On Day 4 of BONE 28 there were several fields available to hunt. Tim and I began the day at a field off Wentworth Rd. My best finds here were a Tombac button and two pocket knives. After an hour or two at this first field, Tim and I went to another field also off Wentworth Rd, where I found yet another flat button and a newer pocket knife. This flat button, however, had some of the gold gilt still on the back side.
We then ate lunch and tried another new corn field that was available to us. It didn’t seem all that great so we decided to again go door knocking, but this time in NH. We gained permission at an 1840’s mansion but it must have been hunted out because we struck out here. Either way, it was a great 4th day and we can’t wait for day 5!
For the last 28 years, George Streeter has been sponsoring a metal detecting hunt called BONE, Best of New England or Best of North Eastern. He has a small metal detecting and gold prospecting store near Keene New Hampshire. This year, BONE 28, has a total of 5 natural hunts and one seeded hunt.
Tim and I signed up for the event around October 2020 and we were super excited to get here and start digging. The first location is a farm of roughly 183 acres. Today the weather was nice starting off at 36F but quickly warming into the low 60’s. We rendezvoused at the location about 7:30am for a 8 O’clock start. Unfortunately, we weren’t released for hunting until closer to 9am after a 8:30am raffle.
The farm crop is corn and the field we were in had old stalks which made swinging a pain. The signals were far and few between. After about a 30 or 40 mintues, I think i dug my first target -just trash though. Some where about 1 – 1.5 hours into the hunt I got a 17 tone on my MineLab Equinox 800. OH- coin size, but no, not a coin. It was a nice flat button with a design in the center.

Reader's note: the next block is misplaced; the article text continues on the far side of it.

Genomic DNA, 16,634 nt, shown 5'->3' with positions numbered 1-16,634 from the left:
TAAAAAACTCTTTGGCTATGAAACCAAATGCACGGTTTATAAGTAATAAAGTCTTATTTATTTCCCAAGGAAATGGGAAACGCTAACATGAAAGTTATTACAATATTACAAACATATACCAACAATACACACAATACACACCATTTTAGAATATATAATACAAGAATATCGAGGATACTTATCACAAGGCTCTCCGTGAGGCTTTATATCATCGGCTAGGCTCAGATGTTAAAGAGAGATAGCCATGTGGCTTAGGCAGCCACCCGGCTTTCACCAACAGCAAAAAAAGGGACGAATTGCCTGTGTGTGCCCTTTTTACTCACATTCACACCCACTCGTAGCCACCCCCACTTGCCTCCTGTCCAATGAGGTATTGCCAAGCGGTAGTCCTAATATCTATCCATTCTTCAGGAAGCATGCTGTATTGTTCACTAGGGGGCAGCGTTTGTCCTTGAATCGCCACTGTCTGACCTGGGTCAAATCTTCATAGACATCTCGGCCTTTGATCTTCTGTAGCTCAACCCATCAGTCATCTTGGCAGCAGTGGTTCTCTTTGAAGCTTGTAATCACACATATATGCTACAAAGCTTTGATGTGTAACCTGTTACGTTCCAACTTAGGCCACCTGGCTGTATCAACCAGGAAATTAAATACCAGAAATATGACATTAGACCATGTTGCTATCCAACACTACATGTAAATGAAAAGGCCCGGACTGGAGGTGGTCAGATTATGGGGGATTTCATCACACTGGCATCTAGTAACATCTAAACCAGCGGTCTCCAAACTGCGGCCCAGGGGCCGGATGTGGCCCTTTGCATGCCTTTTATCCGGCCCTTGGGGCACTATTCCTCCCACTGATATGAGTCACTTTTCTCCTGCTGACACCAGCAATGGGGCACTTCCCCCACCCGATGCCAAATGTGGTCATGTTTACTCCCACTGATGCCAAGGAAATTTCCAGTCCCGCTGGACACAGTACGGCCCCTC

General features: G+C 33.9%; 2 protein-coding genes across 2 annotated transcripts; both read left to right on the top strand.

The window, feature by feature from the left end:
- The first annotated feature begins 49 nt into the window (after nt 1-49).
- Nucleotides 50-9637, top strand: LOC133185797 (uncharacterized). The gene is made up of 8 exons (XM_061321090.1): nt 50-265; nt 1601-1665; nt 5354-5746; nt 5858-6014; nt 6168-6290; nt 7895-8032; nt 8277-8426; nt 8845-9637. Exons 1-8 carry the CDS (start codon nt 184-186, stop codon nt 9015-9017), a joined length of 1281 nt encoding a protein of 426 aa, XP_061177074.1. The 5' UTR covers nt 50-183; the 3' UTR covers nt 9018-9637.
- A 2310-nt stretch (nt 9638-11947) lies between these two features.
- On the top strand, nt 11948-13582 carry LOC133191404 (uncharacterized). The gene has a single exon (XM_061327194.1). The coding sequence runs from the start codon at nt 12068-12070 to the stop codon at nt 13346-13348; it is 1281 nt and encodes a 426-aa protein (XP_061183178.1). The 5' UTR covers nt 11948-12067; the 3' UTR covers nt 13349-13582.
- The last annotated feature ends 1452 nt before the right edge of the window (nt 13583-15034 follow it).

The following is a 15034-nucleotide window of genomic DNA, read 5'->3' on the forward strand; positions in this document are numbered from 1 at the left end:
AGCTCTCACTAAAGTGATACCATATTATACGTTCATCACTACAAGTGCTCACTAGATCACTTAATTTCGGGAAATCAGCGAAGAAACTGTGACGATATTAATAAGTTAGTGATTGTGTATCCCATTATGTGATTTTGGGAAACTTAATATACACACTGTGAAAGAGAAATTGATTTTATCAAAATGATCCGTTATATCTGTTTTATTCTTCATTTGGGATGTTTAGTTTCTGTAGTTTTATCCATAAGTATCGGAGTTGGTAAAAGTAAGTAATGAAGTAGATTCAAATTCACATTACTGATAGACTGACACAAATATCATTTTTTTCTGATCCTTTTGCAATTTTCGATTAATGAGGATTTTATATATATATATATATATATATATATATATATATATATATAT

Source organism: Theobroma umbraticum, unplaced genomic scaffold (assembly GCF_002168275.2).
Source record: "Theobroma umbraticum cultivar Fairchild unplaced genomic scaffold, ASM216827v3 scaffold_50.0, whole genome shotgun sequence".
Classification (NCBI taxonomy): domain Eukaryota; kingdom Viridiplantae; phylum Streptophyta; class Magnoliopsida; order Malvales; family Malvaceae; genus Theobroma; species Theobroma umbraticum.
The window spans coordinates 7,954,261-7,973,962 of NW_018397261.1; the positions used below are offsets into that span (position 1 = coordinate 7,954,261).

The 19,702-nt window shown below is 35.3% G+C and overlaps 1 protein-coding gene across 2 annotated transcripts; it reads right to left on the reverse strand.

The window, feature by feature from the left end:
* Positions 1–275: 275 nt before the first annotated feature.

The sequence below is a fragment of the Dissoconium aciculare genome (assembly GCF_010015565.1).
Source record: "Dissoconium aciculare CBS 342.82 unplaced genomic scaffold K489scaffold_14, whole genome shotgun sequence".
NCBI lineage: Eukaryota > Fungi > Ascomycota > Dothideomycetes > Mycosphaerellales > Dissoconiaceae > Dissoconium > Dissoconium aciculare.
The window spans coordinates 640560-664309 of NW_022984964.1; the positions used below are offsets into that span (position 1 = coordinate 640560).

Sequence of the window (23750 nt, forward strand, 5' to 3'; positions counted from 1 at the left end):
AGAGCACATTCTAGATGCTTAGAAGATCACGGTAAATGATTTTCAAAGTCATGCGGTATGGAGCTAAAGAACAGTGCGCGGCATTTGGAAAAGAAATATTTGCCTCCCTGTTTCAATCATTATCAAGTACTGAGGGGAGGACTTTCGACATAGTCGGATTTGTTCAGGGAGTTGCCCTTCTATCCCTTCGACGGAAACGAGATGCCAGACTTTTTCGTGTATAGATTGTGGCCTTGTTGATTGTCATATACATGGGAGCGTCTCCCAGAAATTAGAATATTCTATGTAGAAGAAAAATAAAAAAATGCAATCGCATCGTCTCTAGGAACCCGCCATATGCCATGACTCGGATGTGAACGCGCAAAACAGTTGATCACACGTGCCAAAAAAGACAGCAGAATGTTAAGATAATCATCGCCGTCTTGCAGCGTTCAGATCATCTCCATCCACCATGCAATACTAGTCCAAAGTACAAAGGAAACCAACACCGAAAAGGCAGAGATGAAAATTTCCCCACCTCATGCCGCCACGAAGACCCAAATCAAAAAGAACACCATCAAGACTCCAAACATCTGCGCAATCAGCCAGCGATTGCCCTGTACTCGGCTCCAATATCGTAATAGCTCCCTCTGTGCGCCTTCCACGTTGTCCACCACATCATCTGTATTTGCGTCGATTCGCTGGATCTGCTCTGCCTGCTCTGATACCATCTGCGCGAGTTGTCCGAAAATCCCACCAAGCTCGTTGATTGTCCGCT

We detected until 5pm but unfortunately, I wasn’t able to get any other nice finds. Tim had a lousy day all together and ended up not making the board today. We did ask around, and there were reports of some old coins, some large cents including a pretty early one circa 1808 -1811. We were close to a detectorist Brian who found a really nice button, possibly a revolutionary war button. I wish I had taken a picture, it was really nice. I had a blast and can’t wait to see what tomorrow brings.
Mike and I returned to Bartow County in search of more 19th century coins and relics. Unfortunately, this time around we didn’t find anything definitive to the 19th. I did find a flat piece of lead that is highly oxidized, but it’s function is unknown. Here are my relics and coins found:
Nothing special and only one wheatie (1957-D), but the first target was that toy gyroscope piece. Here’s what it would have looked like when it was brand new:
The little boy who lost the gyroscope must have used the heck out of it, because it’s made pretty good and it sheared all six connection points in the center of the gyroscope when it broke and was discarded! It was a deep find, well over 6 inches, you just never know what you’ve found, until you dig it up!
Mike found four wheaties, one kids silver ring, one old miniature bottle and this Sterling silver US marksman badge:
Here’s what a complete badge might look like: